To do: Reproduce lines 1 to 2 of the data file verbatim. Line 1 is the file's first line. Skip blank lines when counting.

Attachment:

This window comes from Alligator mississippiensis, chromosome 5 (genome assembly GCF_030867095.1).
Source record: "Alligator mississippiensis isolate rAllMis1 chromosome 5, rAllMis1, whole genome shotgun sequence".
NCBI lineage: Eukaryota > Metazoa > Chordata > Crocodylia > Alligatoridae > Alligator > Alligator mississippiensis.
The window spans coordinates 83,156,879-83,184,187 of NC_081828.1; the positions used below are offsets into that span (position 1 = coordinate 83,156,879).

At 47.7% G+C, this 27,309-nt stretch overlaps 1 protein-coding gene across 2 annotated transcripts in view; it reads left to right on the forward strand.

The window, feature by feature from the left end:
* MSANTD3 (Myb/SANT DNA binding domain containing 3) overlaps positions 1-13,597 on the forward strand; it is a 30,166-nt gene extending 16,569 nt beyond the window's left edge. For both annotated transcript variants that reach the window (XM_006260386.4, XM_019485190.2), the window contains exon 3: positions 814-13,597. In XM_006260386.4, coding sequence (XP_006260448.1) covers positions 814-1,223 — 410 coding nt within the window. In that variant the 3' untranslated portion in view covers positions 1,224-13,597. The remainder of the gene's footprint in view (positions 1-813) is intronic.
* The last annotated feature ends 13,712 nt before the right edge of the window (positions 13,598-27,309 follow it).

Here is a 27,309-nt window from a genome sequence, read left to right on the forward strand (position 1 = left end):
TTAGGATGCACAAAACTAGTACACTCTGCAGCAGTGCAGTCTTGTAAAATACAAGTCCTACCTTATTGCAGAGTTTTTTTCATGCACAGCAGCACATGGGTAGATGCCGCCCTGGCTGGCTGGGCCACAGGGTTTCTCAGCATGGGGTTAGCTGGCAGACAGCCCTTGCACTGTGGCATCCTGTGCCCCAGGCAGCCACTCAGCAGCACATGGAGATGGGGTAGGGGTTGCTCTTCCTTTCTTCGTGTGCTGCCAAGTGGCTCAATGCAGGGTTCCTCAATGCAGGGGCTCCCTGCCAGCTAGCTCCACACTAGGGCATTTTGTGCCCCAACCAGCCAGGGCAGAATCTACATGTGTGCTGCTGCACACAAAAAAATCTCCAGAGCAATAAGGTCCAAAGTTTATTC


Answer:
This window comes from Alligator mississippiensis, chromosome 5 (genome assembly GCF_030867095.1).
Source record: "Alligator mississippiensis isolate rAllMis1 chromosome 5, rAllMis1, whole genome shotgun sequence".